Mary Wilson :: The Supreme Singer Performs at Feinstein's
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The incomparable Mary Wilson, a founding member of Diana Ross and The Supremes, makes her debut at Feinstein's at the Nikko on February 16. The chanteuse will be singing familiar Supremes classics as well as tunes from the Great American Songbook.
"In most of the shows I sing a good amount of the Supremes' hits, as well as some of my favorite top hits of other artists," Wilson tells Bay Area Reporter. "I don't want to give it away as song selections change all of the time."
San Francisco has long been a staple on Wilson's touring schedule.
"As a Supreme, I have performed in San Francisco many times, mostly at the famous Fairmont Hotel," she said. "I have performed at the York Hotel where I recorded my first American song book CD called, Up Close. I still have many very close friends there whom I visit often. I love the city."
She shared her most memorable San Francisco experience.
"Someone broke into our designer's studio in the late 1960s and stole the jackets of one of our most famous suits," she said. "That I will always remember."
It was in 1963 that The Supremes scored "When the Lovelights Start Shining Through His Eyes," their first hit. This was followed by a string of top sellers. Songs like "Baby Love" and "Where Did Our Love Go" cemented the girl group as superstars. Wilson remained with the group until 1977, long after co-founders Diana Ross and Florence Ballard had departed. She is in fact the longest serving member of the group.
During her post Supremes years, Wilson found success as a solo concert performer. She has released a number of CDs -she is currently working on a new disc- and wrote two best-selling autobiographies. Her achievements are many. In 2003 she was named U.S. Cultural Ambassador by then-Secretary of State Colin Powell.
"It was an honor being asked by Colin Powell to be an American Cultural Ambassador," Wilson recalls. "I had the opportunity to travel the world all over again in this position, meeting with people in various governments like the presidents of African countries. To speak with children there about AIDS and the epidemic and its effect on people all over the world; it was truly an honor to be in such a role."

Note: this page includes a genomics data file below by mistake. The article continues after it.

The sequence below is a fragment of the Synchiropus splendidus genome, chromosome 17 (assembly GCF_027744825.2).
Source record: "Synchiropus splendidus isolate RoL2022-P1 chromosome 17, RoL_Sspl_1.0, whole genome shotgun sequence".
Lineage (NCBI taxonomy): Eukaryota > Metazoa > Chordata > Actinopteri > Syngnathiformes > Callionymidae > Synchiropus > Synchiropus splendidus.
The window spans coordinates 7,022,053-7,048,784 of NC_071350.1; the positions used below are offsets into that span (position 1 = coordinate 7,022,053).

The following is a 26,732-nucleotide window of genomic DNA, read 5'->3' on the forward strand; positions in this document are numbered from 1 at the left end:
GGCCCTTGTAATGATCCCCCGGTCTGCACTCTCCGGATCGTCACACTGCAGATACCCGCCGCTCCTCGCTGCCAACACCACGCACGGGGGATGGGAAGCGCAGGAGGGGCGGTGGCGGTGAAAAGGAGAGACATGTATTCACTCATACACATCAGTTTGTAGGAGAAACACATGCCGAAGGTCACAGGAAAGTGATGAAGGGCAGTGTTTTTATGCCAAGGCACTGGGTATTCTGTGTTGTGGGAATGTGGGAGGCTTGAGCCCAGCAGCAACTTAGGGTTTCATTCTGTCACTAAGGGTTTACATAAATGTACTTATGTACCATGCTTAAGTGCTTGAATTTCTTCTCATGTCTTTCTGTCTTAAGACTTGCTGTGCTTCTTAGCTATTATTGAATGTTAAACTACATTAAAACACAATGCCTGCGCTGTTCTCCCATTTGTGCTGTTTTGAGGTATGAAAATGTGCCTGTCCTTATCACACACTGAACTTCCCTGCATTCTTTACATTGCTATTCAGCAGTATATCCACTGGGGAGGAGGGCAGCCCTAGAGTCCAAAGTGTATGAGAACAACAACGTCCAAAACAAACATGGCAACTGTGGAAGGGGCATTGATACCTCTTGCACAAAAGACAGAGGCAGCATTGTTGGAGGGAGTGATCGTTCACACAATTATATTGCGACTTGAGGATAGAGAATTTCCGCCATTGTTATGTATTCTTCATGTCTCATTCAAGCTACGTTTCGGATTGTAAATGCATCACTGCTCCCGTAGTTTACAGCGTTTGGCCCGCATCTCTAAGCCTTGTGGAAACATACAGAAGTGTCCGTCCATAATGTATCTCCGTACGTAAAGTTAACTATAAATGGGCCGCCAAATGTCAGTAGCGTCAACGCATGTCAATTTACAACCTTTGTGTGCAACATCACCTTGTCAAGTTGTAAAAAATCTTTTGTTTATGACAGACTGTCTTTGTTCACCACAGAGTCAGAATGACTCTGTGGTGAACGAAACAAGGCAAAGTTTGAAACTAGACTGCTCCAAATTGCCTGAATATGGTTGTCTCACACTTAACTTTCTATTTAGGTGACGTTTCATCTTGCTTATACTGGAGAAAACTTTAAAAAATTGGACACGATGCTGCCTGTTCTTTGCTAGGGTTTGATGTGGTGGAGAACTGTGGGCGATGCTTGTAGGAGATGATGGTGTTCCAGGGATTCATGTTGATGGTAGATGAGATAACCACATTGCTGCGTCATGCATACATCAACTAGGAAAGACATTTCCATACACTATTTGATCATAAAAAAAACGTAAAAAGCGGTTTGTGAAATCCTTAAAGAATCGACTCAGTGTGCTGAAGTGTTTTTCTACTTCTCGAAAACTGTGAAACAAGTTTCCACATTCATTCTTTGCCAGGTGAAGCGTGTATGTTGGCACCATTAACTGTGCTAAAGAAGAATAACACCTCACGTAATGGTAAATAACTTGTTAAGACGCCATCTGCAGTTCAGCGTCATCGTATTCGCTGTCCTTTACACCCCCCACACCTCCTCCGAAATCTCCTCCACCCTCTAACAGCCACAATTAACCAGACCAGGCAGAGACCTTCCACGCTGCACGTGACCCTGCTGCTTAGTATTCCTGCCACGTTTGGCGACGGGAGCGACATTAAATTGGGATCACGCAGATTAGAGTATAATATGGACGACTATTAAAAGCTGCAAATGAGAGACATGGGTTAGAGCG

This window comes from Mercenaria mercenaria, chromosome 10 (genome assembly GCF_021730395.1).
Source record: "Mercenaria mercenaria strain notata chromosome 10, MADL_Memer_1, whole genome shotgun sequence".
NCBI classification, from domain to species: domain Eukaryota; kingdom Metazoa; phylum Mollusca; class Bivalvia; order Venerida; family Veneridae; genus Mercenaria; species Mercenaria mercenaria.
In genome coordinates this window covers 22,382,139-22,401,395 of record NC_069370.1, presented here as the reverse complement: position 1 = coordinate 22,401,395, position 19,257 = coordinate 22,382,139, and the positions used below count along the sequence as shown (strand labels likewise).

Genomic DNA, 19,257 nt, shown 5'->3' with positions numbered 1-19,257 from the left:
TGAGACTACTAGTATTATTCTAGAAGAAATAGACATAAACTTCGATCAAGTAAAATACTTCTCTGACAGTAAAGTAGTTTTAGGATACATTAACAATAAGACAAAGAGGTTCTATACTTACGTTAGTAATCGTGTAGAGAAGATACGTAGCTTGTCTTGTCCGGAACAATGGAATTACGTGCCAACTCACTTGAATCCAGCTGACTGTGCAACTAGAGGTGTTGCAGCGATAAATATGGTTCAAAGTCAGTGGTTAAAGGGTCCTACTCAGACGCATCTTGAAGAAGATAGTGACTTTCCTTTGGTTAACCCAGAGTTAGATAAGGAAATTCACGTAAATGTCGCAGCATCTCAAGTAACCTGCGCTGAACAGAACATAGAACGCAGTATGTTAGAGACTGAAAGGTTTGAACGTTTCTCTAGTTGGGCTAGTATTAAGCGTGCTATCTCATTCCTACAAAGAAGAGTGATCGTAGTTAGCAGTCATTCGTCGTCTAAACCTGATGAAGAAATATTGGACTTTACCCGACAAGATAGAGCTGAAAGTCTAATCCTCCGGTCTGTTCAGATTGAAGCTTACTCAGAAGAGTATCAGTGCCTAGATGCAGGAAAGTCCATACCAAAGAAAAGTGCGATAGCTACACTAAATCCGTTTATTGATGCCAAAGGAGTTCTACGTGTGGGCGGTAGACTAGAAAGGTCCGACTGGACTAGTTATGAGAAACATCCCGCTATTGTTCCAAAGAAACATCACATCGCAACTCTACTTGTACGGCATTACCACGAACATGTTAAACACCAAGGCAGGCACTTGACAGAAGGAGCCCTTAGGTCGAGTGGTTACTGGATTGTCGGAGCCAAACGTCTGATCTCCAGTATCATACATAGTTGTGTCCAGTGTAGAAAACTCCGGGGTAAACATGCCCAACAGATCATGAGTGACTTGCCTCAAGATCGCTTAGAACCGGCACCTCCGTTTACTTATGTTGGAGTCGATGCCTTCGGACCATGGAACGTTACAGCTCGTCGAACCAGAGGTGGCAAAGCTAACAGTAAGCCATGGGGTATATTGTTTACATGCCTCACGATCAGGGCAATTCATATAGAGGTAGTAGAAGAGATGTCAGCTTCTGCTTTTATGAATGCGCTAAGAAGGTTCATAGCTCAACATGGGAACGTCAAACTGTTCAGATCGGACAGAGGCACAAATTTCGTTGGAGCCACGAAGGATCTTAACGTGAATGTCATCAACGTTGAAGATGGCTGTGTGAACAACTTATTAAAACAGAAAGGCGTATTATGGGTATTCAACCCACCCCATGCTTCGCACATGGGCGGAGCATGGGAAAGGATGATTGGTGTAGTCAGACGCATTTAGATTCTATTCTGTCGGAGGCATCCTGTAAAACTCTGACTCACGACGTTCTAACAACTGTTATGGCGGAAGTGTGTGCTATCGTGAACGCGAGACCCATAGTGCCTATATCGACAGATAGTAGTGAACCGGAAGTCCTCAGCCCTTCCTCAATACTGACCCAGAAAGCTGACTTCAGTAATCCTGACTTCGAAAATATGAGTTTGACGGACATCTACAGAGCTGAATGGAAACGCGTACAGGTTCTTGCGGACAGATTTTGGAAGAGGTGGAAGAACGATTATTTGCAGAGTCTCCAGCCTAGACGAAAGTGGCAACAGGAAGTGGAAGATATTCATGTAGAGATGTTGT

Wilson, along with her Supremes comrades, have also been inducted into the Rock and Roll Hall of Fame.
"The Supremes' legacy for me is hard to define," said Wilson. "I would venture to say that the music and the clamor would be what the world saw. But for Black America, the subtitle is the inspiration of our achievements. African-Americans opened their eyes to see three Black girls of color on The Ed Sullivan TV show; in all their beauty. That was so new to the American culture. Americans sat in front of their TV sets to watch colored people with their entire families. It was truly a miracle, almost like Obama becoming the first Black president of the U.S."
Wilson is also involved in the fight to stop musical artists' work from being stolen.
"The Truth in Music bill has been passed in more than 30 states," she says with pride. "This bill is to stop impostors from using the names of famous groups as their own. This movement was started by me and many other artists like The Drifters. We lobbied on Capitol Hill. As our nation speaks of identity theft, we the music makers speak of the theft of our music and famous names; our plight is the same only in a musical sense."
Above all, Wilson considers her family to be her proudest achievement, saying, "Having my children was the icing on the cake as a woman."
Mary Wilson performs at Feinstein's at the Nikko, Friday February 16 at 8pm. $48.75-85 ($20 food/drink min.). Hotel Nikko, 222 Mason St. www.feinsteinsatthenikko.com